Network security would be so much easier if you could control which physical computers were allowed to join your network. It would mean a hacker would have to gain physical access to a particular computer before they could even start to attack your network. One technology used to control admission of computers into a network is
802.1X features MAC address filtering. Any machine whose MAC address on the network adapter does not match an entry in the account database is not permitted access to the network. Unfortunately, like IP addresses, MAC addresses can be spoofed. This creates the possibility of a man-in-the-middle attack, albeit a sophisticated one. To prevent this type of attack, 802.1X should be combined with the Extensible Authentication Protocol (EAP) to authenticate the client to the network and the network to the client.
802.1X is one way of preventing entry to your network, but once it authenticates the connection it assumes all traffic over the connection is legitimate. To really solve the problem of rogue machines, each computer needs to protect itself from the other computers on the network. So, 802.1X should also be used in conjunction with IPSec, which provides end-to-end authentication and encryption between hosts on a network.
Looking ahead to the release of Microsoft Windows Vista/Longhorn, it's understood that they will include Network Access Protection (NAP). This feature will allow you to protect your network from unhealthy computers by enforcing compliance with network health policies. This is similar to Cisco's Network Admission Control (NAC), which isolates and denies network access to non-compliant devices. While NAP and NAC play a different role from 802.1X in controlling network connections, it will certainly go a long way to ensuring trusted computers on the network stay that way.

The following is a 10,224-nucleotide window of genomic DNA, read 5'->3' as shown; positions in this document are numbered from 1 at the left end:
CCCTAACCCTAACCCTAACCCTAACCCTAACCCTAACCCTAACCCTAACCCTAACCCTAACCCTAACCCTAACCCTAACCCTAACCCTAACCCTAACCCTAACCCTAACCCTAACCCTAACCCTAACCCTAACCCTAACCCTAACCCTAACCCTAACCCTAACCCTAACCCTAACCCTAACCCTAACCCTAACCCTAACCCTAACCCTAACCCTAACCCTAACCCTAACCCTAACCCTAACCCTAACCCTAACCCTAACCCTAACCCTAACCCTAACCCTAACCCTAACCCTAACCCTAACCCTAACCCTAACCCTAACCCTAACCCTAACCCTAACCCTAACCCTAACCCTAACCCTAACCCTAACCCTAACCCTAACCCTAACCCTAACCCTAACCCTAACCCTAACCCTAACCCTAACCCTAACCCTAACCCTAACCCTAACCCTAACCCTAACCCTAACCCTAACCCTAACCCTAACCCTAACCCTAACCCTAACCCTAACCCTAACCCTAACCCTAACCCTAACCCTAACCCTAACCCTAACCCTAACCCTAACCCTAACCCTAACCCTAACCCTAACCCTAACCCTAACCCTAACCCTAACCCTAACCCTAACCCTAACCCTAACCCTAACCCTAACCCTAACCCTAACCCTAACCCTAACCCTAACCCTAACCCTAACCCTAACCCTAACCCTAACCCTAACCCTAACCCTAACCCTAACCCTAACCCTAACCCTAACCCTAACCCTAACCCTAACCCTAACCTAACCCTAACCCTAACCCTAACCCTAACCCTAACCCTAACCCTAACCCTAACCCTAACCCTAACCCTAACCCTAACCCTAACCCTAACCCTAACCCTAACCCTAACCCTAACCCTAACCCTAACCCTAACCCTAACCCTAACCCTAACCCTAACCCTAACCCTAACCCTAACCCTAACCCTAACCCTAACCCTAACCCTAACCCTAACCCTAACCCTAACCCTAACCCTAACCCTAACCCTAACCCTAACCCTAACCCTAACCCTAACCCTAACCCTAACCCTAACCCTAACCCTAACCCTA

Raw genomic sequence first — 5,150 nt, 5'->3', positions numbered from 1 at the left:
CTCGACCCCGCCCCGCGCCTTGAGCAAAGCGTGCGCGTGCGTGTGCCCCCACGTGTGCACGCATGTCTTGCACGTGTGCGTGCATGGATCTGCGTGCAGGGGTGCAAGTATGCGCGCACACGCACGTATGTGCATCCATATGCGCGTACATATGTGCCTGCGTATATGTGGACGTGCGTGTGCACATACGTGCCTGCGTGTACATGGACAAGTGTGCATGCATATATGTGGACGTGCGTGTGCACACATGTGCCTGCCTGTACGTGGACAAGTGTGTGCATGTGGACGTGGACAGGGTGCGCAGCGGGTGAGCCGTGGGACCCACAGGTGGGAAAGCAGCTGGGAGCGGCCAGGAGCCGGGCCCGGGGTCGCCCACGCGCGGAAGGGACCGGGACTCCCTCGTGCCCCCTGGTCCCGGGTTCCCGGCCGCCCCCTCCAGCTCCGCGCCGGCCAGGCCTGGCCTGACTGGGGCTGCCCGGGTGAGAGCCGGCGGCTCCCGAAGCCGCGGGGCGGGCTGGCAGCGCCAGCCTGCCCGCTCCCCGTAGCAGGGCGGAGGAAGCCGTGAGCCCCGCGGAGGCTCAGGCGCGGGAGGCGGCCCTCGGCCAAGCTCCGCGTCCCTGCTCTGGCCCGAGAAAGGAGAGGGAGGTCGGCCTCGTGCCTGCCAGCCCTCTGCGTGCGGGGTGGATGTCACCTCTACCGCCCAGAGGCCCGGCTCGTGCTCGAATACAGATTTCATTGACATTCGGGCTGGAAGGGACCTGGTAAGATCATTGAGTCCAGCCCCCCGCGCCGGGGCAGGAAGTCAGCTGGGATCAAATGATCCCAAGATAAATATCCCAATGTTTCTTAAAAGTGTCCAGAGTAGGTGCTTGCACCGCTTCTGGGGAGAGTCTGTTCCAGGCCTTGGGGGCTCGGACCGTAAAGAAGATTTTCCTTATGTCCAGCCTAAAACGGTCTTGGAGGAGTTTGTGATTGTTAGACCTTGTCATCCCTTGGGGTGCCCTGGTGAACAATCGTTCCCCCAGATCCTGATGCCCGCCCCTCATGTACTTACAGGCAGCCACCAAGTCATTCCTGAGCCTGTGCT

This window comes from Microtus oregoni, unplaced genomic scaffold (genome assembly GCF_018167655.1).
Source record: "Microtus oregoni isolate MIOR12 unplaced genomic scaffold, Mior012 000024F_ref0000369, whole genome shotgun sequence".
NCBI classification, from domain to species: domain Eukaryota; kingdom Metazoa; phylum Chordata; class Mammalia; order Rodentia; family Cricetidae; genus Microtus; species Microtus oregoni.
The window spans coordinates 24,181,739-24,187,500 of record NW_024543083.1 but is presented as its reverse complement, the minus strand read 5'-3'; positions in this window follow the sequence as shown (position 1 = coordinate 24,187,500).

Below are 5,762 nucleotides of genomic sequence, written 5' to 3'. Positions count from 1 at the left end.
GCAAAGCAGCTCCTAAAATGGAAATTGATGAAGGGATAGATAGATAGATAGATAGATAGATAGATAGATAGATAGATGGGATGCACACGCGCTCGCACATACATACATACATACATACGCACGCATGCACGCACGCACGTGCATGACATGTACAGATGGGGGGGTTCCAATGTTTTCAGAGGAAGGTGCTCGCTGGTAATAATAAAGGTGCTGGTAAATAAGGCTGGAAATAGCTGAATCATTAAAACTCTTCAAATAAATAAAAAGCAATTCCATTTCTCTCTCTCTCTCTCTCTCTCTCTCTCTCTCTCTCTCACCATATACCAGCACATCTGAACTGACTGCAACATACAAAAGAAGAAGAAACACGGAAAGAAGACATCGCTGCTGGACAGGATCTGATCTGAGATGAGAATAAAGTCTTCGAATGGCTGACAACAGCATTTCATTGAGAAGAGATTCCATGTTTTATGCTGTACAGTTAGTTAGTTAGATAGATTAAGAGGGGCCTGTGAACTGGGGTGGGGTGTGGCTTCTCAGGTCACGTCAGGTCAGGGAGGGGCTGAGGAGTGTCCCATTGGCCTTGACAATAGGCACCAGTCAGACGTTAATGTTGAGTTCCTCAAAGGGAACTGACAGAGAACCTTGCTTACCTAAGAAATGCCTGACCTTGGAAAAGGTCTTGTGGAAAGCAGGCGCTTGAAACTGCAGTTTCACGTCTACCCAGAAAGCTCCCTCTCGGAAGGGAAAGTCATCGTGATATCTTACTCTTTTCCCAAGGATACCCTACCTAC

About the author
Michael Cobb, CISSP-ISSAP is the founder and managing director of Cobweb Applications Ltd., a consultancy that offers IT training and support in data security and analysis. He co-authored the book IIS Security and has written numerous technical articles for leading IT publications. Mike is the guest instructor for SearchSecurity's Web Security School and, as a SearchSecurity.com site expert, answers user questions on application and platform security.
This was first published in February 2009